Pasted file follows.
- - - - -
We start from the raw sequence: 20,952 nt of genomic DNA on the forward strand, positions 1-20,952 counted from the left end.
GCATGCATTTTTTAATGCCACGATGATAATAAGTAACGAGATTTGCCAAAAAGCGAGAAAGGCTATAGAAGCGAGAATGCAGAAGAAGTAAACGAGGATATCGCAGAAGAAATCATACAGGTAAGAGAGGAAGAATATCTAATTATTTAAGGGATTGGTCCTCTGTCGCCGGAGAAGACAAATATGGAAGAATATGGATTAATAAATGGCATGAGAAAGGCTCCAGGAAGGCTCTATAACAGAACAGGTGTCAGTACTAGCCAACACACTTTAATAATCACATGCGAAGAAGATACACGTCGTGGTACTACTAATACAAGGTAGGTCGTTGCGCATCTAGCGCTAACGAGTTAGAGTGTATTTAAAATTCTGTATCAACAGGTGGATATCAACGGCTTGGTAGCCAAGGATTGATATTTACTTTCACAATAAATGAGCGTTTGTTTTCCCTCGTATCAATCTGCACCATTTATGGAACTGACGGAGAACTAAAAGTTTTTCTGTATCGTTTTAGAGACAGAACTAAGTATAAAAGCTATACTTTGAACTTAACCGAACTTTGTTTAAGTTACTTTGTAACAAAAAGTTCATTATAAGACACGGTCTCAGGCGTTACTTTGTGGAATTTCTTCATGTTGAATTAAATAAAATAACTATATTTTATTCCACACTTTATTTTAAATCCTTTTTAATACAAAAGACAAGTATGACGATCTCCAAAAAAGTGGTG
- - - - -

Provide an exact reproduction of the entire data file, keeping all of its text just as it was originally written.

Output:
We start from the raw sequence: 20,952 nt of genomic DNA on the forward strand, positions 1-20,952 counted from the left end.
GCATGCATTTTTTAATGCCACGATGATAATAAGTAACGAGATTTGCCAAAAAGCGAGAAAGGCTATAGAAGCGAGAATGCAGAAGAAGTAAACGAGGATATCGCAGAAGAAATCATACAGGTAAGAGAGGAAGAATATCTAATTATTTAAGGGATTGGTCCTCTGTCGCCGGAGAAGACAAATATGGAAGAATATGGATTAATAAATGGCATGAGAAAGGCTCCAGGAAGGCTCTATAACAGAACAGGTGTCAGTACTAGCCAACACACTTTAATAATCACATGCGAAGAAGATACACGTCGTGGTACTACTAATACAAGGTAGGTCGTTGCGCATCTAGCGCTAACGAGTTAGAGTGTATTTAAAATTCTGTATCAACAGGTGGATATCAACGGCTTGGTAGCCAAGGATTGATATTTACTTTCACAATAAATGAGCGTTTGTTTTCCCTCGTATCAATCTGCACCATTTATGGAACTGACGGAGAACTAAAAGTTTTTCTGTATCGTTTTAGAGACAGAACTAAGTATAAAAGCTATACTTTGAACTTAACCGAACTTTGTTTAAGTTACTTTGTAACAAAAAGTTCATTATAAGACACGGTCTCAGGCGTTACTTTGTGGAATTTCTTCATGTTGAATTAAATAAAATAACTATATTTTATTCCACACTTTATTTTAAATCCTTTTTAATACAAAAGACAAGTATGACGATCTCCAAAAAAGTGGTG